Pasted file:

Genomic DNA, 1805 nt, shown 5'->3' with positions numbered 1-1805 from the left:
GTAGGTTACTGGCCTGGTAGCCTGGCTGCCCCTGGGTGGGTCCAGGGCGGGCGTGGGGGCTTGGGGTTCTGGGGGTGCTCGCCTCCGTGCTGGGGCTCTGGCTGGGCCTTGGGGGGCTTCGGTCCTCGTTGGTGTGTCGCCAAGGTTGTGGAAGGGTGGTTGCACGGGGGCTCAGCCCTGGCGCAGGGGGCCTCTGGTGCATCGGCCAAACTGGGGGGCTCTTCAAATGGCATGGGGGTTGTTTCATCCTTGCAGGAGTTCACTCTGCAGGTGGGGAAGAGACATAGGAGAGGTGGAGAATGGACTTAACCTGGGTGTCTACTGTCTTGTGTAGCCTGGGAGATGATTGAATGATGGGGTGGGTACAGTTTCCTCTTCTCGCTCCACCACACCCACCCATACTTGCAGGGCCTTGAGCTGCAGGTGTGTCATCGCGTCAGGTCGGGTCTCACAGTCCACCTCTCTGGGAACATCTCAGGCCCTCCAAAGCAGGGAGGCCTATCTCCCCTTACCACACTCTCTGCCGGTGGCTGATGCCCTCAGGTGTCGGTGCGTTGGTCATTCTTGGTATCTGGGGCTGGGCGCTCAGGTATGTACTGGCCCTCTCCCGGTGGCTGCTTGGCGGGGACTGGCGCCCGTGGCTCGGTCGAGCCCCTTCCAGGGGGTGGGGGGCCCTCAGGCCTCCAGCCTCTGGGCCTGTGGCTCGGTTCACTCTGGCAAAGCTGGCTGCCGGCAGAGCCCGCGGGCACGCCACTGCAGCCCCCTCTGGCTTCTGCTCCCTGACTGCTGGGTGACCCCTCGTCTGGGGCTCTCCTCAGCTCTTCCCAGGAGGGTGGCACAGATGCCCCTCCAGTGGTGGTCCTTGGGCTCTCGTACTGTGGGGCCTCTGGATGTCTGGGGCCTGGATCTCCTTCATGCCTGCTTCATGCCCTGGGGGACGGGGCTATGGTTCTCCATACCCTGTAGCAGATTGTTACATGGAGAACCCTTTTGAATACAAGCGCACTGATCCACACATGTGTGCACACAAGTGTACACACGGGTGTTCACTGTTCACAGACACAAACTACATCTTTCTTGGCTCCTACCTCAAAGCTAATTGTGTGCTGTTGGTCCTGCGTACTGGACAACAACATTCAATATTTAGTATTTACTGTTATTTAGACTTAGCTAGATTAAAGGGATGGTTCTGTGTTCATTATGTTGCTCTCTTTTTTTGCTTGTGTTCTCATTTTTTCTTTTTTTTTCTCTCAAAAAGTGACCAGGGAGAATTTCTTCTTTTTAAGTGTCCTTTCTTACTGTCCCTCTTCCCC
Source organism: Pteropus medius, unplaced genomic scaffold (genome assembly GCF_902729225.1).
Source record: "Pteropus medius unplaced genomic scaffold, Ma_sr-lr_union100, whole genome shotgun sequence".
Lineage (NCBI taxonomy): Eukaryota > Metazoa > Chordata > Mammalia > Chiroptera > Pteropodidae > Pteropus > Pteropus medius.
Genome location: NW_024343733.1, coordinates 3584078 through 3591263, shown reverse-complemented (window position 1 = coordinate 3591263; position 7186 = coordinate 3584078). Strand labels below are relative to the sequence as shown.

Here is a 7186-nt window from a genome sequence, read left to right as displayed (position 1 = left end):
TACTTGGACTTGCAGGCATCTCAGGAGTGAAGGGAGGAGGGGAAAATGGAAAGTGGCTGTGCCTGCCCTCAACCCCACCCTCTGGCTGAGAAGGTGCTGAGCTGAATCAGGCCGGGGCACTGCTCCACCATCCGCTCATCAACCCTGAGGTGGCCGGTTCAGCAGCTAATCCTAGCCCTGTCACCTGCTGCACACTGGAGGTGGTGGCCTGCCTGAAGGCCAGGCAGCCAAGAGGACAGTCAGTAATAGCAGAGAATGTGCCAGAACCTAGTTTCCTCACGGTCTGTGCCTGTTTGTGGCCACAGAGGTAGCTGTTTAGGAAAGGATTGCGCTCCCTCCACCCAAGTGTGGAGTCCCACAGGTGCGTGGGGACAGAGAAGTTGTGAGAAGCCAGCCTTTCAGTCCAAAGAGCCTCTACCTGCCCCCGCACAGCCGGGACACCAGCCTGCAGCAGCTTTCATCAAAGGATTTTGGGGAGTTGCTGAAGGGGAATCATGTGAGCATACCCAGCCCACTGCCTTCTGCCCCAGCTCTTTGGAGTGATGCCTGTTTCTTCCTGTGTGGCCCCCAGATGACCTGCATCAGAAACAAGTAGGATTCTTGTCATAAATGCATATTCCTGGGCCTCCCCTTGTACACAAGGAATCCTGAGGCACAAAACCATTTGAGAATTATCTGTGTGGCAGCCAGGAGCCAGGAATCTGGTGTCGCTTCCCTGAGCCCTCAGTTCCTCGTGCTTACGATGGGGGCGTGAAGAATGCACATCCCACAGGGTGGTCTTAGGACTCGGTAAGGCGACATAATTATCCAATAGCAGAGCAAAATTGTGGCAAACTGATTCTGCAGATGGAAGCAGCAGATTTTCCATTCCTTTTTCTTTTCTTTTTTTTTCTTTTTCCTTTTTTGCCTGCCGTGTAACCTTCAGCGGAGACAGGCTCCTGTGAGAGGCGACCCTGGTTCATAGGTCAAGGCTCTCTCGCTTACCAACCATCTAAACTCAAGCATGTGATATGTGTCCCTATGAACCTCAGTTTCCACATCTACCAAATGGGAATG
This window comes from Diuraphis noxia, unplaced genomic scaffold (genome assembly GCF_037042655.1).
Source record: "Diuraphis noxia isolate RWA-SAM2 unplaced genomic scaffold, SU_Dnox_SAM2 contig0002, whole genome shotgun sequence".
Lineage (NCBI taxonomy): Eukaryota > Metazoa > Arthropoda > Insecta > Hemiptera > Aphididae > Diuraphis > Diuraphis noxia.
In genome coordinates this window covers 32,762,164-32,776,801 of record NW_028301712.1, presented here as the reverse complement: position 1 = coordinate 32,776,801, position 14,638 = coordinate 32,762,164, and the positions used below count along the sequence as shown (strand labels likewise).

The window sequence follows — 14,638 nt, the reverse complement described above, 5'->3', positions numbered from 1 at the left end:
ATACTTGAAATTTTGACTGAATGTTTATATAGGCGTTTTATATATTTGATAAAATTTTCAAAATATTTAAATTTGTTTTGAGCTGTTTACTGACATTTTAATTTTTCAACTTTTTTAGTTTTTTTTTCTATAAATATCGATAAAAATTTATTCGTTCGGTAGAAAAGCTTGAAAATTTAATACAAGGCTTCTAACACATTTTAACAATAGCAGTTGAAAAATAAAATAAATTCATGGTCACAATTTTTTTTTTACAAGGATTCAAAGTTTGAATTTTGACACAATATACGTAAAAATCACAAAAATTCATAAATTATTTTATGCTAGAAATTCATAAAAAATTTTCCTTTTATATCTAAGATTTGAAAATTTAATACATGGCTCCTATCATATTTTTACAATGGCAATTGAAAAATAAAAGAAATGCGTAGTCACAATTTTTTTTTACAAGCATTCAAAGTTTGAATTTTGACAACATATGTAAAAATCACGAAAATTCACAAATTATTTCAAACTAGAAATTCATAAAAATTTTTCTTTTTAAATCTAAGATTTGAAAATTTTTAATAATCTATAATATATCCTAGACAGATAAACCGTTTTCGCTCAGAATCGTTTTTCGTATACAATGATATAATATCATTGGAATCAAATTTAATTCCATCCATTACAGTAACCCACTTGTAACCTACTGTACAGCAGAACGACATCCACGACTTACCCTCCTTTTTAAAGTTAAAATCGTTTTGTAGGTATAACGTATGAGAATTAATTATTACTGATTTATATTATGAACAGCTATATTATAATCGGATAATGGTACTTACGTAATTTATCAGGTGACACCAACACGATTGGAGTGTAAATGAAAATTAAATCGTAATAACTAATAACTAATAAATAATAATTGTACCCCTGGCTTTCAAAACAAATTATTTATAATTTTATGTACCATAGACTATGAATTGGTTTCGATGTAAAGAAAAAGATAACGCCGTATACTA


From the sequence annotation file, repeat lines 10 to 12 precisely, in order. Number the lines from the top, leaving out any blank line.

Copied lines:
Source record: "Diuraphis noxia isolate RWA-SAM2 unplaced genomic scaffold, SU_Dnox_SAM2 contig0002, whole genome shotgun sequence".
Lineage (NCBI taxonomy): Eukaryota > Metazoa > Arthropoda > Insecta > Hemiptera > Aphididae > Diuraphis > Diuraphis noxia.
In genome coordinates this window covers 32,762,164-32,776,801 of record NW_028301712.1, presented here as the reverse complement: position 1 = coordinate 32,776,801, position 14,638 = coordinate 32,762,164, and the positions used below count along the sequence as shown (strand labels likewise).